Summersdale Publishers, 2008
Jennifer Barclay went to Seoul with her musician boyfriend eight years ago with no fixed agenda other than a desire to get away from her job. Fortunately, while in Korea she took advantage of her free time to explore parts of the country which are not necessarily on the tourist route.
This is not intended to be a comprehensive guidebook. Other travel books might have a theme – trying (like Clive Leatherdale) to get to all four points of the compass, or in the case of Simon Winchester, trying to follow the route of a famous traveller from the past. Instead, this a lively record of wherever it was that the author happened to go on her weekly escapes from the steamy metropolis and the soulless Grand Hyatt. She goes where the mood takes her, often without forethought, sometimes ending up walking all day with no food. Camping on the beach, staying in cheap hotels and mountain temples or being welcomed into people’s homes. After finding it difficult to connect with people in the capital (aside from an unwelcome advance from a bisexual Itaewon bargirl), in the provinces she always seems to come across a friendly native who is happy to welcome her – ranging from a bungee-jumping monk to the local postman.
The genial narrative of her summer and early autumn in Korea is interspersed with passages of historical and contemporary interest, enabling the complete beginner to put modern Korea in context. And there is one fact which I haven’t seen in print before but which is entirely plausible: that North Korean experts have spent time in Zimbabwe training Mugabe’s goons in the delicate arts of interrogating and torturing dissidents.
The picture of Korea that Barclay paints is very different – and complementary – to the picture that is portrayed in the official government websites and the usual guide books. She didn’t go to Korea to collect photos of World Heritage Sites, and her most serious attempt to score some tourist points is cut short: Kyongju, the museum without walls, was found to have rather too many walls around the various sites, containing also rather too many tourists having their photographs taken. She beats a hasty retreat, instead opting to head for an unknown fishing village at the end of a random bus route.
She shows a preference for the mountains, the temples and the beaches, and prefers to avoid places crowded with sightseers, though her account of a crowded weekend at the seaside gives an insight into how Koreans spend their own time off.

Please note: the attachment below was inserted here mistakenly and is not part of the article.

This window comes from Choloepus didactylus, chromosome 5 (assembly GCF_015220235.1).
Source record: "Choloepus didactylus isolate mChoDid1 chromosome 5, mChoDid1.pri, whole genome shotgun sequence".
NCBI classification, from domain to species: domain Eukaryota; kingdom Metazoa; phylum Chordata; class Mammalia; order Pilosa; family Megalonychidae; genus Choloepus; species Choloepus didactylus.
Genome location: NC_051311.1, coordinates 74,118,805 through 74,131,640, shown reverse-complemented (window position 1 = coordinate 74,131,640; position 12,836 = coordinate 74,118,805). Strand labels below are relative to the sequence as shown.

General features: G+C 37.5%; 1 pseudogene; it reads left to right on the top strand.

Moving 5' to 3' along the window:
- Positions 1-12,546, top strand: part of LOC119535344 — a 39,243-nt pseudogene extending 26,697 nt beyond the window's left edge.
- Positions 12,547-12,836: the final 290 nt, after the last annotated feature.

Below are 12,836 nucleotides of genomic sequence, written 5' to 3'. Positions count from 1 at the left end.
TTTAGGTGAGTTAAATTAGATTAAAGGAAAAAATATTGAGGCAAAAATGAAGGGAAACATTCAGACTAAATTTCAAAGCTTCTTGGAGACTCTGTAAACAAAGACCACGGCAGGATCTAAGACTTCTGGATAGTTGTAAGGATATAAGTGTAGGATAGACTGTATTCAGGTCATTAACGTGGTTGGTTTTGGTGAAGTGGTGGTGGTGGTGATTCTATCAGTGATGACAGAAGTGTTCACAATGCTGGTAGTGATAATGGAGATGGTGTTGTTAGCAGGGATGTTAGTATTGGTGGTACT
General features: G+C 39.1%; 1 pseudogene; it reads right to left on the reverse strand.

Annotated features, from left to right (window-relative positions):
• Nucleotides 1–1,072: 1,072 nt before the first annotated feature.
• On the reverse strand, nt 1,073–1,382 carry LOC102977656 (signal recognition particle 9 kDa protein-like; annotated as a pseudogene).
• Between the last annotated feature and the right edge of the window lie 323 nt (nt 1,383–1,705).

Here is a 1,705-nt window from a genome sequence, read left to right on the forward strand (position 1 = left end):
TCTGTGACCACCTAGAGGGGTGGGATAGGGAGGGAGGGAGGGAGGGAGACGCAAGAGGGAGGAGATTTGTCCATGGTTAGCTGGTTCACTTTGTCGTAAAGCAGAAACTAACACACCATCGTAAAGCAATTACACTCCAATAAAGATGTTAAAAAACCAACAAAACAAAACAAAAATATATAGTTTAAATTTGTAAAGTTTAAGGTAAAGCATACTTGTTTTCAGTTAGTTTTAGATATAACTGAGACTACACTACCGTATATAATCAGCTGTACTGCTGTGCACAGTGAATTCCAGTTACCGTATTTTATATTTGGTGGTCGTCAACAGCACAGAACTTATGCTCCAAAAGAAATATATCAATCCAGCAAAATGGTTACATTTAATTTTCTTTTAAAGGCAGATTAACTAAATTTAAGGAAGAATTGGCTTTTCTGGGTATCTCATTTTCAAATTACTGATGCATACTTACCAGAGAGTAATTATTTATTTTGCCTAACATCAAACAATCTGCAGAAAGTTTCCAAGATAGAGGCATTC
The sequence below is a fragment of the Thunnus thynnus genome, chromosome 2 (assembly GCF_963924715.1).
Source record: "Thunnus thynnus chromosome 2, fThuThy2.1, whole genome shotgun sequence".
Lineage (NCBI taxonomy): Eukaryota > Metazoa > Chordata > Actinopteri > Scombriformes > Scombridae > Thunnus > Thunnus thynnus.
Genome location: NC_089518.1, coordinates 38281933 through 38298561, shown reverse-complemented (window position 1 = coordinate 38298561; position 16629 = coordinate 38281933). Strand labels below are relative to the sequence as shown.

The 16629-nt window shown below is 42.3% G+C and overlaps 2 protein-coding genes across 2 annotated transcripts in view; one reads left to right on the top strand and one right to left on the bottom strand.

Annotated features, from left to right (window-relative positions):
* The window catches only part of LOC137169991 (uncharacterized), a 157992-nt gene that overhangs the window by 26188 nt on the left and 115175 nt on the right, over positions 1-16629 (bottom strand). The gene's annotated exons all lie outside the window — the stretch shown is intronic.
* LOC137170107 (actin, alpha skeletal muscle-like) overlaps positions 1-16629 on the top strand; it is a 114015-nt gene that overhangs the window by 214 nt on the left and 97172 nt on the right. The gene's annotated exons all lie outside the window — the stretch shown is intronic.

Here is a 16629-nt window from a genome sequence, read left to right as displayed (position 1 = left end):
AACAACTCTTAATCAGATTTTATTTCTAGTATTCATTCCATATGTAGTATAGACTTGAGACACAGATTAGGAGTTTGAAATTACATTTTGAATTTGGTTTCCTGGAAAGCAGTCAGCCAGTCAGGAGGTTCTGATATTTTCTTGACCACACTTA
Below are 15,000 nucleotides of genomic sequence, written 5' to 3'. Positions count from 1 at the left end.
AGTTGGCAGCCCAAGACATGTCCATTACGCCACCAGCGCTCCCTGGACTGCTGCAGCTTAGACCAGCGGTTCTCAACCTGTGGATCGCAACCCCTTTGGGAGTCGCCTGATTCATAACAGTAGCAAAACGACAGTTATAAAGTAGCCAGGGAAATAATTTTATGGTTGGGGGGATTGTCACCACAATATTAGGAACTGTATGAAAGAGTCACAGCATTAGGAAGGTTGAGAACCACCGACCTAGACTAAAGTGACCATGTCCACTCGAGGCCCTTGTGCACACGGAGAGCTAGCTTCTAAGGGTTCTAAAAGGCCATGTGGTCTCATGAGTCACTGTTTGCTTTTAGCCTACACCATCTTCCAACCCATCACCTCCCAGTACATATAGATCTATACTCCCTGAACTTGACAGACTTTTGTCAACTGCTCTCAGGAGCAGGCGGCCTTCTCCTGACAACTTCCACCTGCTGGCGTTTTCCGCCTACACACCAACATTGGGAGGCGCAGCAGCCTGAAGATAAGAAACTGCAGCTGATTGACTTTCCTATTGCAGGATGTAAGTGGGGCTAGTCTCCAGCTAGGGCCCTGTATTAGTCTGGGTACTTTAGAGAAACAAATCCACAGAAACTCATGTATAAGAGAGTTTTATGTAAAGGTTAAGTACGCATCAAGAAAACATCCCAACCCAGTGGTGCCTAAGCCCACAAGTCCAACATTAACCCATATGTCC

Barclay shows herself willing to tackle absolutely anything on the food front. I am, however, concerned at her drinking habits. I am always slightly puzzled when responsible writers liken soju to paintstripper, as Barclay does, and I wonder whether in order to make such a pronouncement they have actually tasted both liquids being compared. I always find soju to have a very mild, and rather too pleasant flavour, and I imagine that paintstripper must be rather rough and frankly undrinkable. So either Barclay drank some extremely bad soju, or she does some extremely posh DIY.
I can confirm Barclay’s observation about the severity of the soju hangover, but I have always put that down to the admixture of beer and whisky that is an inevitable part of a drinking session. But next time I shall take up Barclay’s recommendation of kimchi as a hangover cure – and it is this restorative property of the Korean national dish which accounts for the subtitle to the book (How I went to Korea and learned to love kimchi).
The Mr Kim of the main part of the title, apart from being a handy placeholder for a substantial portion of the Korean population, is in fact a Seoulite that Barclay bumped into hiking in a national park, fitted out with all the essential hiking kit. Mr Kim stands for all the Koreans who showed the author so much kindness during her stay.
It is entirely likely that the experiences she had were because of who she is, and because she was usually travelling solo. Maybe a single man travelling alone would not have aroused the same level of friendliness and protectiveness. And when Barclay is accompanied by her boyfriend on the final trip up the east coast nothing seems to go right. It is maybe this latter experience which might resonate more with less fortunate travellers.
It would have been nice to have had some photographs to illustrate the narrative, particularly the titular Mr Kim in his hiking regalia, but Barclay’s text paints a vivid enough picture. While it would be impossible to replicate her trip, it inspires one to have a go.
- Buy Meeting Mr Kim at amazon.co.uk